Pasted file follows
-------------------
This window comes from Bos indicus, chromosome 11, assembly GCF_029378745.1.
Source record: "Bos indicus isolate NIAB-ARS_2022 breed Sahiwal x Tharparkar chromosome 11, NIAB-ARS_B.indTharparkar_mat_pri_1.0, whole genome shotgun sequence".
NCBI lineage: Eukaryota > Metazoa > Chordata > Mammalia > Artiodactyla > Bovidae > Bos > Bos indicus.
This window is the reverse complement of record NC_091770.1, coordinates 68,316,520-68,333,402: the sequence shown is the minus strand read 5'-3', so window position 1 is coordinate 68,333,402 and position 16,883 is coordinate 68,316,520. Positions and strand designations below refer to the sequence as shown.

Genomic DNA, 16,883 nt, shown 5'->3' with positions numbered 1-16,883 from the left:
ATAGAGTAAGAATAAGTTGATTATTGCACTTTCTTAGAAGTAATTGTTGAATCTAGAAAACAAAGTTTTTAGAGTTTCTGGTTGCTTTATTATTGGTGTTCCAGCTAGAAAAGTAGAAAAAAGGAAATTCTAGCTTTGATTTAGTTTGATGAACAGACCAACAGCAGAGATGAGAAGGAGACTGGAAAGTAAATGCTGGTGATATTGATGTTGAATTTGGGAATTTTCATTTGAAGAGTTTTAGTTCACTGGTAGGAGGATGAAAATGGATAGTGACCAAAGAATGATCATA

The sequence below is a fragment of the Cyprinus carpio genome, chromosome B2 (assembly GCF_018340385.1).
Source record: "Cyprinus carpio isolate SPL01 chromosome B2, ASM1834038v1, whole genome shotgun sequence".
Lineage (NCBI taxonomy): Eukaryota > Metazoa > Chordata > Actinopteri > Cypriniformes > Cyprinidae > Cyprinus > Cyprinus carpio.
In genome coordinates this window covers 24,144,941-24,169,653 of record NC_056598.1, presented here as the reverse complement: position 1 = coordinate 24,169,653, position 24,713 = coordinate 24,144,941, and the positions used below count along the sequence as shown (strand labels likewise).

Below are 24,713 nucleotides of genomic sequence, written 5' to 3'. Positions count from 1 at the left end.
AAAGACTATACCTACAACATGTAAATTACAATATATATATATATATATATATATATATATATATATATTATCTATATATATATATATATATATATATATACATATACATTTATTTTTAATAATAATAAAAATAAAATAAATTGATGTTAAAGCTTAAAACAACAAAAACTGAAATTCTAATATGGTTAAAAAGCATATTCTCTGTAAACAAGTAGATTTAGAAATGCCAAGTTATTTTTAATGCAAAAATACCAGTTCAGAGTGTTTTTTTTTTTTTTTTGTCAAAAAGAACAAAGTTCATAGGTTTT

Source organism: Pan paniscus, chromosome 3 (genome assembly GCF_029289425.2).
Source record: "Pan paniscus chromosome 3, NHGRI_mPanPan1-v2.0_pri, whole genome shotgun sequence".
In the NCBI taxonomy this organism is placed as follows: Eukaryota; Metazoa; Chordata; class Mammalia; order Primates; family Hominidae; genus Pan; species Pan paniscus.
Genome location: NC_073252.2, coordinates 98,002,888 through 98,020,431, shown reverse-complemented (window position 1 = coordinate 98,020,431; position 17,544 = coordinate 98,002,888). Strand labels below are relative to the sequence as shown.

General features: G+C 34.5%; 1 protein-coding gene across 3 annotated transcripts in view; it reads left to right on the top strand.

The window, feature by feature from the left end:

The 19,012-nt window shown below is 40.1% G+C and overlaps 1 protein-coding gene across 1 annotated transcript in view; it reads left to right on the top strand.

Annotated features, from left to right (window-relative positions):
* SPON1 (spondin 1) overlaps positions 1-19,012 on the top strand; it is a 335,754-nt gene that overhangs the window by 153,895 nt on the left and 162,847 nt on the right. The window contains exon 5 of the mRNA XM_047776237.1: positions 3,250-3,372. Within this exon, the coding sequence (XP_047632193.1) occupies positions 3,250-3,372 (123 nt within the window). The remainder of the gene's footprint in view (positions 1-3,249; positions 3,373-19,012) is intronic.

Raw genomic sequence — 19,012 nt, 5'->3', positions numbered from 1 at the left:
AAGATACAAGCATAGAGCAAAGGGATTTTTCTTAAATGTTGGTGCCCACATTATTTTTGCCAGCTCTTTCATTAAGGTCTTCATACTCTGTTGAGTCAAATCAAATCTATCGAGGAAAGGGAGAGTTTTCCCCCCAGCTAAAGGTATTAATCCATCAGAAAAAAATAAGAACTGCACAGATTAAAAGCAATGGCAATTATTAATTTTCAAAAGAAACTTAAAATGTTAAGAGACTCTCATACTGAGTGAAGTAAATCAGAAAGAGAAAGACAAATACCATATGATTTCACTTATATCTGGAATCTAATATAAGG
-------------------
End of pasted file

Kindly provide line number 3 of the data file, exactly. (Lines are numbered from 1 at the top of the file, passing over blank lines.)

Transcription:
NCBI lineage: Eukaryota > Metazoa > Chordata > Mammalia > Artiodactyla > Bovidae > Bos > Bos indicus.